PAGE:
I've had a lot of inspiration throughout the years, even way back from my retail career. Everybody, all the ladies that I worked with. I can never say I was trained by one person because I'm the type of person where I can watch you do something and kind of like it, but I make it my own. I'll watch two people make a corsage and go, "Oh those are both really good techniques, but I like doing it like this." I get inspiration from all over the place. I follow a lot of designers on Instagram. Ladies up north like Sarah Campbell of Intrigue Designs. We do a lot of virtual classes. In this industry it's like we always work weekends, always work holidays, so it's hard to find that time for training. I do a lot of Zoom trainings to keep things fresh and learn new skills. Actually, I was just in a training with the Texas Florist Association right before this.
Who all supported you?
My family. You know, my husband's my number one supporter. My mom -I couldn't do anything without her. She's always running errands for me or taking the kids when I'm busy and have to do arrangements or a wedding. My uncle does deliveries for me. My aunts come in the shop and helped my when I had a pop-up for Mother's Day with Z Party Upscale Events. It was really really fun and all week long all my family was there helping me. Without them, I couldn't do this.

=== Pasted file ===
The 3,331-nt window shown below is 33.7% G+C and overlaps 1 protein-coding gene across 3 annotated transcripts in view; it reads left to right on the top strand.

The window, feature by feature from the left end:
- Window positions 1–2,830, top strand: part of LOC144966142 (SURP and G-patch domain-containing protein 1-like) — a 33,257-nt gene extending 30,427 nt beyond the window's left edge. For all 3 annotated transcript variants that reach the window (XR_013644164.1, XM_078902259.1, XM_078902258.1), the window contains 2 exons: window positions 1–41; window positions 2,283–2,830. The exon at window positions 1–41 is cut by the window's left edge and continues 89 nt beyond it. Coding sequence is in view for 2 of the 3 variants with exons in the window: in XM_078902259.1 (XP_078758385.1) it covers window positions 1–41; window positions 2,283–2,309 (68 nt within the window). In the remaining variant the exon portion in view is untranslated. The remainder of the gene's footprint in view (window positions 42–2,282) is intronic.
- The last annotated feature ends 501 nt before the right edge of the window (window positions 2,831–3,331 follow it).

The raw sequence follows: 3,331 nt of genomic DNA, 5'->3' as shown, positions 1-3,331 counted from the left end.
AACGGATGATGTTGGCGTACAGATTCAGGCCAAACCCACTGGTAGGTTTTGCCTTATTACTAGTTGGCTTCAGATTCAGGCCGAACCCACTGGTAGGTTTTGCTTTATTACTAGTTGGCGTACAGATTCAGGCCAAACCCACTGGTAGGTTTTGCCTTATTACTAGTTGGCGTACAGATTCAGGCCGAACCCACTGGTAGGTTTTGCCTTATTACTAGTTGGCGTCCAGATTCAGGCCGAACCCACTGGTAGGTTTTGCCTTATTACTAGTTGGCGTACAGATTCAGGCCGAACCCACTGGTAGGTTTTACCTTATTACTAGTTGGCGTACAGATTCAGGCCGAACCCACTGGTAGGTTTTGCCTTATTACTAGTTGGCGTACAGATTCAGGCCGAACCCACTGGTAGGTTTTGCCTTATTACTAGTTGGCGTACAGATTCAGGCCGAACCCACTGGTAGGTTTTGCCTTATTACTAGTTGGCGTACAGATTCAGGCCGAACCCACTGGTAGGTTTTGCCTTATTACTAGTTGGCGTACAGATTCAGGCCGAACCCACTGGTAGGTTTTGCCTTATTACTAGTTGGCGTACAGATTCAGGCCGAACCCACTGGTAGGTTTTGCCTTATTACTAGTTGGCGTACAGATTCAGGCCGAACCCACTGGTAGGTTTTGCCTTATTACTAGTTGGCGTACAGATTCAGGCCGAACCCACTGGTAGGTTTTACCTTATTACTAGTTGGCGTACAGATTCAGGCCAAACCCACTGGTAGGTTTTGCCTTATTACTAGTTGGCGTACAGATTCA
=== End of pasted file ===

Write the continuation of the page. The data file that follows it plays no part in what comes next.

Rose Soiree events add fun to floral!
I told my husband, "Even with coronavirus it's been a big success." I kind of thought, "I should have done this so long ago." And he's like, "It wouldn't have ever worked until now." You know, I was in college and then we had a baby, and then we had another baby. There's so many things that have happened in our life that now was just the right time and despite corona, it's become my business baby.
Have you ever wanted to give up?
Yeah, and I kind of did when I left the retail floral industry. I just thought, "This isn't for me. I'm not happy. This is not where I belong." And I kinda just gave up. I still had a passion for flowers and design, I just didn't have a passion for the retail aspect anymore. Working in a big-box store is really hard and you don't get that personal touch like I can have in my shop. It's always the hustle and productivity and profit before anything else which is what I was starting to experience and why I didn't like what I was doing anymore. I gave up, but my spirit had a flair and passion for design which is why I ended up coming back to it. I don't think I would ever leave. Now I'm thinking, "How am I ever going to retire?" Haha!